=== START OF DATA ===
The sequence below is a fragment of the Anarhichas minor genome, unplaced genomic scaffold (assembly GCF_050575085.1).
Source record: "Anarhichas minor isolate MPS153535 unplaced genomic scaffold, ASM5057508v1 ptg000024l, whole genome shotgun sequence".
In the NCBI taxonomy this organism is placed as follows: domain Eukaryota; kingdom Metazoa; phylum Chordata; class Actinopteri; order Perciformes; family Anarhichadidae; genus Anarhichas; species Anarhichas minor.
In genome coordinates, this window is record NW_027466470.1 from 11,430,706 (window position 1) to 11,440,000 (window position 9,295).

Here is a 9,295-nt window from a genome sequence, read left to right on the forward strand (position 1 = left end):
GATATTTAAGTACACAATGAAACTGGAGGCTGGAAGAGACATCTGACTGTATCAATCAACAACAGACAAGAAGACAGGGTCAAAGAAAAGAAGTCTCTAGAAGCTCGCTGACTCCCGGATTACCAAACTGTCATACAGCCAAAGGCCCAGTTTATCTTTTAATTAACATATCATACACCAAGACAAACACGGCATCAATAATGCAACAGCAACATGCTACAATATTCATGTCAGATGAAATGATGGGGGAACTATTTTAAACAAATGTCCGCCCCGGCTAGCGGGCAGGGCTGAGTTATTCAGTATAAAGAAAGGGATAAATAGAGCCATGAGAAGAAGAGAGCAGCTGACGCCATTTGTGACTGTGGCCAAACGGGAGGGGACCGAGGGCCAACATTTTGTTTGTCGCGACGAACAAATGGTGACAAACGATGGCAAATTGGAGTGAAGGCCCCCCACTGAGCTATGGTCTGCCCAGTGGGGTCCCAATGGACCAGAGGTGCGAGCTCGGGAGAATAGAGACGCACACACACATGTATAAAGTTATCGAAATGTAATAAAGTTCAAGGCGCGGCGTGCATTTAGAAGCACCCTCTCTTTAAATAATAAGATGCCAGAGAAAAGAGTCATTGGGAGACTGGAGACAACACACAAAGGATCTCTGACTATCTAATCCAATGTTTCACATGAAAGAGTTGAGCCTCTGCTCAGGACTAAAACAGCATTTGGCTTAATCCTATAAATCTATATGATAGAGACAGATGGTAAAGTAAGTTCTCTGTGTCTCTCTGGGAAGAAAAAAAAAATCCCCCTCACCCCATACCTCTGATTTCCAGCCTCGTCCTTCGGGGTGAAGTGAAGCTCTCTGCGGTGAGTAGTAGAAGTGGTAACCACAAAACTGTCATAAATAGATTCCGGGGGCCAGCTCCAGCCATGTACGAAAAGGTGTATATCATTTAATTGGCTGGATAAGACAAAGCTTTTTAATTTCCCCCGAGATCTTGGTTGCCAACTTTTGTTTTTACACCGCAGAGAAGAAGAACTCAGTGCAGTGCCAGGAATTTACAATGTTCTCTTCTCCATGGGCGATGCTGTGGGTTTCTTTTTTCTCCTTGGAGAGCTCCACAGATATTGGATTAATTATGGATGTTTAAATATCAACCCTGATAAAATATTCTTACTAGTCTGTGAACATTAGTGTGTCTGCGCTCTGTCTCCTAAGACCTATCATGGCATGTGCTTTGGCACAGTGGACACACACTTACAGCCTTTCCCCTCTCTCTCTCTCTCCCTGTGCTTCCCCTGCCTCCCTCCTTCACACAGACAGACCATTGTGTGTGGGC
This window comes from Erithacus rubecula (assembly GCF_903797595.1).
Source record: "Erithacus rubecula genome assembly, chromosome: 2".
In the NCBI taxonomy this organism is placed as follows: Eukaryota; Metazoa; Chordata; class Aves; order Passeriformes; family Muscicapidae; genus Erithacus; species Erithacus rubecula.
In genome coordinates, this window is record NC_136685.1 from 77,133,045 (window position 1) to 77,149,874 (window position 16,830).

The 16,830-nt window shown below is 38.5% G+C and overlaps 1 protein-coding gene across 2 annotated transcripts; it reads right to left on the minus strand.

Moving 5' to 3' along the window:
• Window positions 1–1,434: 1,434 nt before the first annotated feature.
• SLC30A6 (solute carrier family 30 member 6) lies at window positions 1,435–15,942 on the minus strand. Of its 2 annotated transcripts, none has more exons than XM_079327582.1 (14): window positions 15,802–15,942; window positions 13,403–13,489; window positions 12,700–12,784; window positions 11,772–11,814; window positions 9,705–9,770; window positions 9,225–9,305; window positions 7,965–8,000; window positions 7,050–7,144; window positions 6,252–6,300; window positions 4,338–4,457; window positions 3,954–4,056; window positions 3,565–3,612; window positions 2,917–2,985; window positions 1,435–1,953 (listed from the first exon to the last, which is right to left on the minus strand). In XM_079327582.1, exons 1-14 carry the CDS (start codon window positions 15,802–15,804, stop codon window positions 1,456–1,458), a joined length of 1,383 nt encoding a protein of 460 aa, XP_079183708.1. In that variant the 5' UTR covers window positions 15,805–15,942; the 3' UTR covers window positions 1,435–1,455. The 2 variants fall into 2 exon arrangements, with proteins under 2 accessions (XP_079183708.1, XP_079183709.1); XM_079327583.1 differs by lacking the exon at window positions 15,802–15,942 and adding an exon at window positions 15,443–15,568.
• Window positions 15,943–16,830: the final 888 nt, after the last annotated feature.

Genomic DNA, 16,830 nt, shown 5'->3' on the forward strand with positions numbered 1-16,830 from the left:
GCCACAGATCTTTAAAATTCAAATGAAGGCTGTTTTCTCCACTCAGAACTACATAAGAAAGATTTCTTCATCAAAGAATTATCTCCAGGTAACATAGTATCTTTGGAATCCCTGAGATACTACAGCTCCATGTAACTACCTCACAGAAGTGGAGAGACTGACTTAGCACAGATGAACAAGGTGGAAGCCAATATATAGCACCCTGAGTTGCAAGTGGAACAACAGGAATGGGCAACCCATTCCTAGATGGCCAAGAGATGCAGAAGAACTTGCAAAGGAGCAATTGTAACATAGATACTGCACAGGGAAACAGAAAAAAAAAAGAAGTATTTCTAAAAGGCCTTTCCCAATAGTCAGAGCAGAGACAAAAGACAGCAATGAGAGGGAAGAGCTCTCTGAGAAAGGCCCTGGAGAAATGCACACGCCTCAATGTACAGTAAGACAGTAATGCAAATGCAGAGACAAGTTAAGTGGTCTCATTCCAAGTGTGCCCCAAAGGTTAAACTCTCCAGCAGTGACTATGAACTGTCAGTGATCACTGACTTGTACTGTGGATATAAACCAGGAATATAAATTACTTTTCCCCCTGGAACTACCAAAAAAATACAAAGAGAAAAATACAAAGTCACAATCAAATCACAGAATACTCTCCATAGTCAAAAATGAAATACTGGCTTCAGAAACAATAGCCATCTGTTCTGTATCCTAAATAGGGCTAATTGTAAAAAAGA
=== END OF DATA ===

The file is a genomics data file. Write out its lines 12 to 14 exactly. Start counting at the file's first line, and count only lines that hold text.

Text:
Moving 5' to 3' along the window:
• Window positions 1–1,434: 1,434 nt before the first annotated feature.
• SLC30A6 (solute carrier family 30 member 6) lies at window positions 1,435–15,942 on the minus strand. Of its 2 annotated transcripts, none has more exons than XM_079327582.1 (14): window positions 15,802–15,942; window positions 13,403–13,489; window positions 12,700–12,784; window positions 11,772–11,814; window positions 9,705–9,770; window positions 9,225–9,305; window positions 7,965–8,000; window positions 7,050–7,144; window positions 6,252–6,300; window positions 4,338–4,457; window positions 3,954–4,056; window positions 3,565–3,612; window positions 2,917–2,985; window positions 1,435–1,953 (listed from the first exon to the last, which is right to left on the minus strand). In XM_079327582.1, exons 1-14 carry the CDS (start codon window positions 15,802–15,804, stop codon window positions 1,456–1,458), a joined length of 1,383 nt encoding a protein of 460 aa, XP_079183708.1. In that variant the 5' UTR covers window positions 15,805–15,942; the 3' UTR covers window positions 1,435–1,455. The 2 variants fall into 2 exon arrangements, with proteins under 2 accessions (XP_079183708.1, XP_079183709.1); XM_079327583.1 differs by lacking the exon at window positions 15,802–15,942 and adding an exon at window positions 15,443–15,568.